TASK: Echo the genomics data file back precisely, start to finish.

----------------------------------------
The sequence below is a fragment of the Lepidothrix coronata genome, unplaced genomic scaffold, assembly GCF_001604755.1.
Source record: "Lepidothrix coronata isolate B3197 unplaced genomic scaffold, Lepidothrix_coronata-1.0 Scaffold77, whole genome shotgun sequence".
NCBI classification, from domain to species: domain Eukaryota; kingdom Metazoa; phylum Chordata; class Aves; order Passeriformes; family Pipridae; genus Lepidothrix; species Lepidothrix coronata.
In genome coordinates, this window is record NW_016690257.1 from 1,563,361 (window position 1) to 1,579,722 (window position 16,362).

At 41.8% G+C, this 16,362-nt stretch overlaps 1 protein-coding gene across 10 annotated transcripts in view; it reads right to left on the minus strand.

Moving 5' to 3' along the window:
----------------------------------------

The sequence below is a fragment of the Lepidothrix coronata genome, unplaced genomic scaffold, assembly GCF_001604755.1.
Source record: "Lepidothrix coronata isolate B3197 unplaced genomic scaffold, Lepidothrix_coronata-1.0 Scaffold77, whole genome shotgun sequence".
NCBI classification, from domain to species: domain Eukaryota; kingdom Metazoa; phylum Chordata; class Aves; order Passeriformes; family Pipridae; genus Lepidothrix; species Lepidothrix coronata.
In genome coordinates, this window is record NW_016690257.1 from 1,563,361 (window position 1) to 1,579,722 (window position 16,362).

At 41.8% G+C, this 16,362-nt stretch overlaps 1 protein-coding gene across 10 annotated transcripts in view; it reads right to left on the minus strand.

Moving 5' to 3' along the window: